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My Horrible Trip to New York

Clarion Review (2 Stars)

My Horrible Trip to New York is the haphazard story of eleven-year-old Samantha, who discovers that her absent father was kidnapped years ago. She decides to find him, but her plans change after her mother announces that she is getting remarried and Samantha will have stepsiblings. Though Samantha is upset about the changes in her life, and she argues with Paige, her new stepsister, the two girls travel from the United Kingdom to America in search of Samantha’s father.

Written by eleven-year-old Nkemakolam Odu, My Horrible Trip to New York shows glimmers of creativity and touches on some important family issues, as Samantha comes to the realization that perhaps living with her newly blended family is better than holding on to illusions about her father. The international-travel angle could have provided the basis for a good adventure mystery, but Odu’s story has some problems, which are not unexpected given the age of this new author. The plot is not fleshed out, and it contains far too many incredible story lines and disconnected tangents with oversimplified or convenient resolutions to conflict.

The dialogue is often weak, which adds to the story’s overall lack of cohesion. During a phone call between Samantha and her mother, Samantha explains that she and Paige are lost in a forest somewhere in New York. Before the call is cut off, her mother replies: “What? Your [sic] lost…in a forest?”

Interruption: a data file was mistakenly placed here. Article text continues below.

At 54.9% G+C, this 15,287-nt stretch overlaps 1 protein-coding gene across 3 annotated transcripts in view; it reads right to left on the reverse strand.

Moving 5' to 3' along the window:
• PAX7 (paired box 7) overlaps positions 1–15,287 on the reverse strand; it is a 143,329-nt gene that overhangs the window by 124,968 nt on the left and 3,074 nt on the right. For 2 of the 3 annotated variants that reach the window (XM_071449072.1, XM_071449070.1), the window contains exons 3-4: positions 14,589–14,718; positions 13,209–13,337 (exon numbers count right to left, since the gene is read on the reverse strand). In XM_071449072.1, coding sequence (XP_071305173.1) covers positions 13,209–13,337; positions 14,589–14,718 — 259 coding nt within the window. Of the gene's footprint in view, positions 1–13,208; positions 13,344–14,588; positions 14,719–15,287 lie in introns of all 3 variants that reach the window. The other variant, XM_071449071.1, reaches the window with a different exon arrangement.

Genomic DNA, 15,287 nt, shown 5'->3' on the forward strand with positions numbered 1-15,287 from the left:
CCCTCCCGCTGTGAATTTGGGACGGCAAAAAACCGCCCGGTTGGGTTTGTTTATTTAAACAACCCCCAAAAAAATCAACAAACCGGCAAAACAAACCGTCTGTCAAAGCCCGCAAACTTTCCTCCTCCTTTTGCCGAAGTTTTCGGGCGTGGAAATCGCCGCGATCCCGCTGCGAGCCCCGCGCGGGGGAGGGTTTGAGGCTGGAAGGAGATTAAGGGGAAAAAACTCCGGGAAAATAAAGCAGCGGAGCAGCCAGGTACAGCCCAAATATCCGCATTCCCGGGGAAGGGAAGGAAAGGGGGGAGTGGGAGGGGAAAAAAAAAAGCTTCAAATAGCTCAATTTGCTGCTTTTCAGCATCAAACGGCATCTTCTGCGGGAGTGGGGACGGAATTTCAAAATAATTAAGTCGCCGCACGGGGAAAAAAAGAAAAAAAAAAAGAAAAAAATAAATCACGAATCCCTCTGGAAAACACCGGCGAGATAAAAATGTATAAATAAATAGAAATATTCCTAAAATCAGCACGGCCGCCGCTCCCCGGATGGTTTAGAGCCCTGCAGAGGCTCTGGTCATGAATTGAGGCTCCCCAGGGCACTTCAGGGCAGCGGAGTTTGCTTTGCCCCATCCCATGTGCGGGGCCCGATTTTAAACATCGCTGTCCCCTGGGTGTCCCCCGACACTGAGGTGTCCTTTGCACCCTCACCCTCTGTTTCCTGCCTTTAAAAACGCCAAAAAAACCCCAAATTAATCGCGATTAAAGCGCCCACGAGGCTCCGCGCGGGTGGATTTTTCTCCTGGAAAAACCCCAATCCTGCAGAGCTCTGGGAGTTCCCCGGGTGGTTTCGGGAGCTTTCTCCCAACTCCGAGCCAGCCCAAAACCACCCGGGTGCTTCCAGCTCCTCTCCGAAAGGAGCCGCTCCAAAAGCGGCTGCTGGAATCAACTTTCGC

A lack of details in areas of the story where one might expect some elaboration is a problem, too. For example, beyond mention of Heathrow Airport, “crisps,” and “pounds,” there’s very little description of the differences between the United Kingdom and the United States. In another instance of insufficient detail, when a hungry Samantha is offered a bite of what appears to be a raw rat, her response is simply that, “it tastes a lot like chicken.” While this response is somewhat amusing, it is indicative of the lack of sensory descriptions in the narrative.

The use of first person makes for some illogical exchanges, such as when Samantha falls down, and her friend Nathan tries to communicate with her: “‘Sam, are you okay?’ he shouted. I did not answer because I was unconscious.”

In addition to its disjointed plot, the story suffers from distracting spelling errors.

My Horrible Trip to New York would benefit from more development in plot and narrative to reach its potential as an intriguing mystery for grade-school children.

Maya Fleischmann